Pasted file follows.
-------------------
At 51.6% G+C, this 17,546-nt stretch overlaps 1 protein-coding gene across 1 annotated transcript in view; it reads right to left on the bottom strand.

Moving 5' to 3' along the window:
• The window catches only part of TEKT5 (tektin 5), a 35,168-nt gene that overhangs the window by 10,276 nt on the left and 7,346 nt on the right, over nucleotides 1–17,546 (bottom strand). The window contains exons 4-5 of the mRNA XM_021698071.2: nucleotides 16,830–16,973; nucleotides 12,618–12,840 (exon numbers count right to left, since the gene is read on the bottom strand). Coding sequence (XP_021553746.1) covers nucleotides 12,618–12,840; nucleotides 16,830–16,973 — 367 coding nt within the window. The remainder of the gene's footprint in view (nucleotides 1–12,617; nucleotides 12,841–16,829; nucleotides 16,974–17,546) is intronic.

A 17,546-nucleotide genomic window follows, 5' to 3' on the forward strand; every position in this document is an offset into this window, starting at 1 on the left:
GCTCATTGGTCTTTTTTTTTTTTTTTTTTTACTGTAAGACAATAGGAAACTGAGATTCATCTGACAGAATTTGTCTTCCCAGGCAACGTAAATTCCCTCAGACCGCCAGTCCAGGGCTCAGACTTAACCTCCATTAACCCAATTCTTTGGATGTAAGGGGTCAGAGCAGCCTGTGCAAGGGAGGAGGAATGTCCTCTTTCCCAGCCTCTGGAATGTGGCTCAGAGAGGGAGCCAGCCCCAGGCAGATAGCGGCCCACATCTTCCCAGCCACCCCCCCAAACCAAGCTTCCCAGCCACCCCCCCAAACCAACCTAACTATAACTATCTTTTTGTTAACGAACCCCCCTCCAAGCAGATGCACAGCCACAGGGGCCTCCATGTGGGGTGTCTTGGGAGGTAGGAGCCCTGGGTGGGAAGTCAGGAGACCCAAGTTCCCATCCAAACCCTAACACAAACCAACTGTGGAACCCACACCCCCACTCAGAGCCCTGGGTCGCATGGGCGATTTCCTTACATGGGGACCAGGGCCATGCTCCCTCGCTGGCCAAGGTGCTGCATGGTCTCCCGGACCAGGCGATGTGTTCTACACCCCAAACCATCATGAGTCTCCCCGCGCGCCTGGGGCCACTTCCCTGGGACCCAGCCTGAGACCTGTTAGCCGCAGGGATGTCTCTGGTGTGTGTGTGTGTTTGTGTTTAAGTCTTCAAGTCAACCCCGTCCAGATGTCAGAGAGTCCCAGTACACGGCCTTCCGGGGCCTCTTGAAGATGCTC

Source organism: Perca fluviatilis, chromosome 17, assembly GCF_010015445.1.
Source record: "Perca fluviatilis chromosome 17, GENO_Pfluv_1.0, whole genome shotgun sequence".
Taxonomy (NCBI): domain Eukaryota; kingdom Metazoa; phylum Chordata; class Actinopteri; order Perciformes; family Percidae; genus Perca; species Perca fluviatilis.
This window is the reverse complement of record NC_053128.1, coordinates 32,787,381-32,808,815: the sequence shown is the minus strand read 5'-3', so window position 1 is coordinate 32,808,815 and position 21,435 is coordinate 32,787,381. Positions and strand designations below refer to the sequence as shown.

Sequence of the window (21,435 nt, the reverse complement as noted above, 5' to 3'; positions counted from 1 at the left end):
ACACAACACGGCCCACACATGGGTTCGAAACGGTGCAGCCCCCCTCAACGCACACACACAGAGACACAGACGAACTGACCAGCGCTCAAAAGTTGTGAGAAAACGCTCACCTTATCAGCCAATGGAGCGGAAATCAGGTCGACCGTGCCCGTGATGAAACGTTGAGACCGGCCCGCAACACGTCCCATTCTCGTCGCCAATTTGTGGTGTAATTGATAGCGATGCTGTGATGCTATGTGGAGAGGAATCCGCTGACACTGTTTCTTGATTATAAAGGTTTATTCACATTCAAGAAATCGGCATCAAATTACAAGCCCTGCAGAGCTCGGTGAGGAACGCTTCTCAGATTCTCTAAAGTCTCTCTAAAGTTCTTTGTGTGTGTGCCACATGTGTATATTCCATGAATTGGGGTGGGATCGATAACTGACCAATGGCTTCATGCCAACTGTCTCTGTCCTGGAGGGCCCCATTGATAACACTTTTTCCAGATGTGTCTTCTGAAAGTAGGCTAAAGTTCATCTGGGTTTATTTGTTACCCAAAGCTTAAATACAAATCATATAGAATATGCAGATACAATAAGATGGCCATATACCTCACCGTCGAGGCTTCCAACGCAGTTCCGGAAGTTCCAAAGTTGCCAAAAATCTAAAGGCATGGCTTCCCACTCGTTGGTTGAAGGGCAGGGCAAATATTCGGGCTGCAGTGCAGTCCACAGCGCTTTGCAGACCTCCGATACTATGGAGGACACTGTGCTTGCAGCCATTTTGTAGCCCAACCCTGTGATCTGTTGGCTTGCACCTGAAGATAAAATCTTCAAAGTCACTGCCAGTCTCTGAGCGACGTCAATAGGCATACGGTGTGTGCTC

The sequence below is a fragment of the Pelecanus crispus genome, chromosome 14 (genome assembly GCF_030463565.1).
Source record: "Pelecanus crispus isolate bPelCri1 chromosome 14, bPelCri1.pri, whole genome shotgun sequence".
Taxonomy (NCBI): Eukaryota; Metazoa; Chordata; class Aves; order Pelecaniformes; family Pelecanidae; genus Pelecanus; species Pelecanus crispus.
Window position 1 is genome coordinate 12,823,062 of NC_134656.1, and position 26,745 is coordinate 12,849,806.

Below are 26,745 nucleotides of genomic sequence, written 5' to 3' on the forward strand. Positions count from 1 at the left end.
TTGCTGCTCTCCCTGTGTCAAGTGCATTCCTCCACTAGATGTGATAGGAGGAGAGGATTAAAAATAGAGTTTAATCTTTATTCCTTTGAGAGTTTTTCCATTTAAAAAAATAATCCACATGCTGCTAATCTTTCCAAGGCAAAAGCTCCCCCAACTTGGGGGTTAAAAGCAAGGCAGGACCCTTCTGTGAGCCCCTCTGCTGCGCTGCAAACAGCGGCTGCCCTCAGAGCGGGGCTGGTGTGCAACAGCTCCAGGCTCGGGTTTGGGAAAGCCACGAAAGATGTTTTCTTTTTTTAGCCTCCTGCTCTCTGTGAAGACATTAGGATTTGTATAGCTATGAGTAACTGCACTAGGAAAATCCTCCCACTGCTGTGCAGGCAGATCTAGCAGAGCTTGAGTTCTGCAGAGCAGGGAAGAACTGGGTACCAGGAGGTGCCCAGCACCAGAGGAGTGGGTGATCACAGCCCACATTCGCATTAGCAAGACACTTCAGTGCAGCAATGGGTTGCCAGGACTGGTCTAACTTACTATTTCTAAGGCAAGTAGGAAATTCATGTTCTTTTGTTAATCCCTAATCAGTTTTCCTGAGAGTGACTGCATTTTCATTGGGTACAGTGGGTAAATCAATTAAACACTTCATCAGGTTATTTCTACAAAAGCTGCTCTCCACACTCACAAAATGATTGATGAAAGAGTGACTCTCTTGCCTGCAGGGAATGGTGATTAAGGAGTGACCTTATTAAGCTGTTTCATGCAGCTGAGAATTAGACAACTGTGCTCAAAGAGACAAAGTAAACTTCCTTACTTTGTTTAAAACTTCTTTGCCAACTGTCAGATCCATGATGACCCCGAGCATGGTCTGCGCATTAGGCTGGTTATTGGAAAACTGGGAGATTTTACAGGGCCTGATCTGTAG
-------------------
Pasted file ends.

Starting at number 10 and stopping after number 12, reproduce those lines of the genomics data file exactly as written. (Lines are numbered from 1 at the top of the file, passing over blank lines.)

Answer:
Sequence of the window (21,435 nt, the reverse complement as noted above, 5' to 3'; positions counted from 1 at the left end):
ACACAACACGGCCCACACATGGGTTCGAAACGGTGCAGCCCCCCTCAACGCACACACACAGAGACACAGACGAACTGACCAGCGCTCAAAAGTTGTGAGAAAACGCTCACCTTATCAGCCAATGGAGCGGAAATCAGGTCGACCGTGCCCGTGATGAAACGTTGAGACCGGCCCGCAACACGTCCCATTCTCGTCGCCAATTTGTGGTGTAATTGATAGCGATGCTGTGATGCTATGTGGAGAGGAATCCGCTGACACTGTTTCTTGATTATAAAGGTTTATTCACATTCAAGAAATCGGCATCAAATTACAAGCCCTGCAGAGCTCGGTGAGGAACGCTTCTCAGATTCTCTAAAGTCTCTCTAAAGTTCTTTGTGTGTGTGCCACATGTGTATATTCCATGAATTGGGGTGGGATCGATAACTGACCAATGGCTTCATGCCAACTGTCTCTGTCCTGGAGGGCCCCATTGATAACACTTTTTCCAGATGTGTCTTCTGAAAGTAGGCTAAAGTTCATCTGGGTTTATTTGTTACCCAAAGCTTAAATACAAATCATATAGAATATGCAGATACAATAAGATGGCCATATACCTCACCGTCGAGGCTTCCAACGCAGTTCCGGAAGTTCCAAAGTTGCCAAAAATCTAAAGGCATGGCTTCCCACTCGTTGGTTGAAGGGCAGGGCAAATATTCGGGCTGCAGTGCAGTCCACAGCGCTTTGCAGACCTCCGATACTATGGAGGACACTGTGCTTGCAGCCATTTTGTAGCCCAACCCTGTGATCTGTTGGCTTGCACCTGAAGATAAAATCTTCAAAGTCACTGCCAGTCTCTGAGCGACGTCAATAGGCATACGGTGTGTGCTC

The sequence below is a fragment of the Pelecanus crispus genome, chromosome 14 (genome assembly GCF_030463565.1).